When I started "The Dragon's Eye" (an 8-part story which ran from issue #60-#66), each chapter was designed to focus on one of the main characters. The first character was Freddie Jones, and of all the characters he's the most superfluous. He's not physically strong. Velma's just as smart, if not smarter. All he has going for him is ownership of a broken down van, and the label "leader" because of it.

So I decided to give Freddie an obsession with winning. Every mystery was solvable. They always have been, and always will, and Freddie won't let a mystery go, until he does so. It's not some dark demon, which plagues him, but a compulsion to face and beat the challenge which drives him to drop whatever he's doing in order to solve anything he perceives as being a mystery. I'd hinted at this in prior stories, and used it since, but it was Freddie's finding a case that he couldn't conquer that fueled much of "The Dragon's Eye."

to be continued with the next Scooby-Doo character...

Wednesday, February 08, 2006

Fun With Scissors - part 17

As a kid I was somewhat creeped out by Tweety's hydrocephalic, lighbulb shaped form, but as the years went by I grew to appreciate his true, malicious nature.

My 75th Scooby-Doo Story. Zoinks!

Today SCOOBY-DOO #105 hits comic book stores. It includes three tales that I wrote, including my 75th Scooby-Doo story to see publication.

With the possible exception of fellow Scooby scribe, Robert Pope, I don't think anyone else has written more mysteries for the Scooby-Doo gang. Just as mysterious is how I managed to come up with so many variations on the tried and true formula without repeating myself, or others, along the way.

Now to see if I can make it to #100.

Tuesday, February 07, 2006

Fun With Scissors - part 16

Hong Kong Phooey, number one superguy.

Monday, February 06, 2006

Sunday, February 05, 2006

Fun With Scissors - part 14

My favorite voice actor of all time is Don Messick. His voice, probably most familiar as Dr. Benton Quest, or Ranger Smith on "Yogi Bear" (he was also the voice of Boo-Boo), was also immediately recognizable in what seemed like every single cartoon produced at Hanna-Barbera. He also had quite a bit of range, voicing characters such as Scooby-Doo, Astro of "The Jetsons" and even the gelatinous shape-shifters, Gloop and Gleep, on "The Herculoids." He died in 1997, the result of a stroke, but his voice lives on.

Friday, February 03, 2006

Fun With Scissors - part 12

While I've written plenty of Scooby-Doo stories, I've not yet attempted to render any of the characters through collage. Though the Creeper, from the episode "Jeepers, it's the Creeper" is a bit of a cheat, he was still pretty fun to do. Perhaps I'll attempt one of the Mystery Inc. members soon.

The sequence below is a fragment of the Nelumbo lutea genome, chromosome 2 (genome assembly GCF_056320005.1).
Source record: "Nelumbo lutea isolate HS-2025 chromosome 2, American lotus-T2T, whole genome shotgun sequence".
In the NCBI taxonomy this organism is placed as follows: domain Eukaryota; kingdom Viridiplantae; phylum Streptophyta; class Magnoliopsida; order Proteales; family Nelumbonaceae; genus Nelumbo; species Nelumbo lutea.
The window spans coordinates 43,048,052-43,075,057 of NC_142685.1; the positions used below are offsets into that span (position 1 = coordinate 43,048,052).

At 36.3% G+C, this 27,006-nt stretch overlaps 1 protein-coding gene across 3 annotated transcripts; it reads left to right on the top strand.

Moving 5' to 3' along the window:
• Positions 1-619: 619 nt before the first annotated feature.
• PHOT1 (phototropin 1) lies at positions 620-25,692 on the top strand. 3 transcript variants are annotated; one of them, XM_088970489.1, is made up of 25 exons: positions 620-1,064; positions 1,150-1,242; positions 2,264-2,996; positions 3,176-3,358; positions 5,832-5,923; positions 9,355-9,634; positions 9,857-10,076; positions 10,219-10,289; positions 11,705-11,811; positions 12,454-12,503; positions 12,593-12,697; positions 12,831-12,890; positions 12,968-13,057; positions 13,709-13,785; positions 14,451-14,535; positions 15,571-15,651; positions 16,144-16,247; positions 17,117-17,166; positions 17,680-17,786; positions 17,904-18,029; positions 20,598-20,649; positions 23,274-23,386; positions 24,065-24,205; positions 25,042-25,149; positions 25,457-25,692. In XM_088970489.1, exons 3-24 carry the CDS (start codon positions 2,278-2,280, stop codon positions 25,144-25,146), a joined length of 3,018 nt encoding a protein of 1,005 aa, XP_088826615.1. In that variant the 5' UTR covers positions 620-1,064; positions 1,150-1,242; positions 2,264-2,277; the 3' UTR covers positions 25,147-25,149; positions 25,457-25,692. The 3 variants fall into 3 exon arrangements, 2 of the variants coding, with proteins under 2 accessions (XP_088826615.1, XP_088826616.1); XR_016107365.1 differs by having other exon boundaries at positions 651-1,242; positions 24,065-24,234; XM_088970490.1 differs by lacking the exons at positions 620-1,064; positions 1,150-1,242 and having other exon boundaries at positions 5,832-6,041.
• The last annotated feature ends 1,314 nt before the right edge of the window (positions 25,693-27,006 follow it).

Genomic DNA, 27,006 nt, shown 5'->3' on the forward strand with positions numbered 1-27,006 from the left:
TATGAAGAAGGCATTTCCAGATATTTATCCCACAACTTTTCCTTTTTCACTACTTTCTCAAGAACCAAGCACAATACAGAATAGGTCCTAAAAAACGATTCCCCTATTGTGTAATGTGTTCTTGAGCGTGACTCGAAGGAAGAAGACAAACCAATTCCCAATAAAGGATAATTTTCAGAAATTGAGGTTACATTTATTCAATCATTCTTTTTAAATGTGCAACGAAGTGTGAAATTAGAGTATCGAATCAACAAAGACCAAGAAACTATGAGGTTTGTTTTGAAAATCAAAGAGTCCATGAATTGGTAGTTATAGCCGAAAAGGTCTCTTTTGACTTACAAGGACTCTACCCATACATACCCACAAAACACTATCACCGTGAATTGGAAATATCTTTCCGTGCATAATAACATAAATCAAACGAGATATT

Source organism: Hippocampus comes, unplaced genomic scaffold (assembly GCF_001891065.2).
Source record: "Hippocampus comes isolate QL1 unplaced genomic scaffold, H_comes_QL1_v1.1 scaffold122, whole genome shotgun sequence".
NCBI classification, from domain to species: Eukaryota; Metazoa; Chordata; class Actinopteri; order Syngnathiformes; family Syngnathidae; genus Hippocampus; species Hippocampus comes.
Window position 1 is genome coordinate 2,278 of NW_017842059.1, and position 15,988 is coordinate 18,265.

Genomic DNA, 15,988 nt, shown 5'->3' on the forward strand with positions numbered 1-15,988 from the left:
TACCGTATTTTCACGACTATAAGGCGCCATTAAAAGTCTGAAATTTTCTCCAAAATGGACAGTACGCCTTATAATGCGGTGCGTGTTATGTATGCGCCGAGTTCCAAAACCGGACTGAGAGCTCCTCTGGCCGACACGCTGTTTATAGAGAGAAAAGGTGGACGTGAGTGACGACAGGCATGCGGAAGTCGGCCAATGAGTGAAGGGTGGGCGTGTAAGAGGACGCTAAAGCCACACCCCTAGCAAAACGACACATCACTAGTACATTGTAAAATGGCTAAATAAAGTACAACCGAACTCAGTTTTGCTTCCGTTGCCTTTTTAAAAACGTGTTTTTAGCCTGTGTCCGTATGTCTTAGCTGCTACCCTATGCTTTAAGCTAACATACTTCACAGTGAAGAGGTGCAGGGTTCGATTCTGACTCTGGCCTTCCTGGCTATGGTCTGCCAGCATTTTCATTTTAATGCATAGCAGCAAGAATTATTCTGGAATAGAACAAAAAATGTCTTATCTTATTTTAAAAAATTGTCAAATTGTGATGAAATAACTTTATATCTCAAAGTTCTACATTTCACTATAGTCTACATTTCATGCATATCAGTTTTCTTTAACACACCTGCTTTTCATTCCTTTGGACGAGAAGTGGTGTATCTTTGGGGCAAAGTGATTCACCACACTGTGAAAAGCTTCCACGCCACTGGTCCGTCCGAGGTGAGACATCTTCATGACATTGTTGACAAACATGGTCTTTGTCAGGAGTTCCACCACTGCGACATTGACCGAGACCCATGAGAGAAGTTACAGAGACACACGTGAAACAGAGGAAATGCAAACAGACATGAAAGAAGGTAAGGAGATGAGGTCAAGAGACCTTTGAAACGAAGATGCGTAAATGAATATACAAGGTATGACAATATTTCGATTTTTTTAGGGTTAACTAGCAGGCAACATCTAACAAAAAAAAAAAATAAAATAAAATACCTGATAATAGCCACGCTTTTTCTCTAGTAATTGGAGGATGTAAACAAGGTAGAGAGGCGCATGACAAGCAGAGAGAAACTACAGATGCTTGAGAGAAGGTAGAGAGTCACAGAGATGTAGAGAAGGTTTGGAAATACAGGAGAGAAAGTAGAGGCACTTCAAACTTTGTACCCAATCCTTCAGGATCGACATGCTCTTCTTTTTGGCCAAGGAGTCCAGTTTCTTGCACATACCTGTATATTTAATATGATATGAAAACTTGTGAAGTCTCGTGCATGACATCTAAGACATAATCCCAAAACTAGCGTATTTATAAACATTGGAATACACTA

Thursday, February 02, 2006

Fun With Scissors - part 11

I think this one is my favorite so far, and one of my favorite cartoon characters. Daffy Duck was very simple to do. Essentially a black silhouette with two feet, some finger highlights, eyes and a bill glued onto it.

Seth Fisher R.I.P.

I have just been informed that comic book artist Seth Fisher has passed away. The cause of his death has not been revealed, but in any case he was too young. His artwork has a very unique look to it, and I was privileged to have him as a collaborator on THE FLASH: TIME FLIES.

We didn't always see eye to eye on some of the visuals, but he was the one nominated for an Eisner for his work, so I guess he knew what he was talking about. I only ever spoke to him a couple of times, by phone, but he seemed to be a bright, jovial guy full of ideas and enthusiasm. You can go here to see more about Seth and his work.

My heartfelt condolences to his family and friends.

Wednesday, February 01, 2006

Fun With Scissors - part 10

Betty Rubble - Easy on the eyes, easy to recreate with a pair of scissors.

Betty really was the simplest one of these to do so far, except for perhaps tomorrow's character. Stay tuned...

The 8th Wonder of the World

As today is my daughter's 7th birthday, I'm honoring her request to post some pictures she drew after watching Peter Jackson's King Kong Production Diaries last month.

The first one is Ann stealing an apple, a scene which launches her onto her encounter with King Kong. Note the attention to detail on Ann's authentically styled hat.

The second drawing is of one of the big V Rex dinosaurs suspended from vines in the gorge.

The final drawing is of Kong himself as he runs loose through Manhattan.


Fun With Scissors - part 9

You may think you know him best as the voice of Freddie, on "Scooby-Doo" but Frank Welker is probably more familiar to everyone for all of the animal voices he's done in countless movies, tv shows and cartoons. Monkeys seem to be his specialty, from Blip of Space Ghost, as seen here, to the monkey in "Raiders of the Lost Ark," Frank Welker's performed their vocals. He's also done lots of dogs, parrots, and monsters including those in the Harry Potter movies, and even the live action Scooby-Doo movies. It's possible that your perception of what an animal sounds like is actually the vocal skills of one man squeaking into a microphone.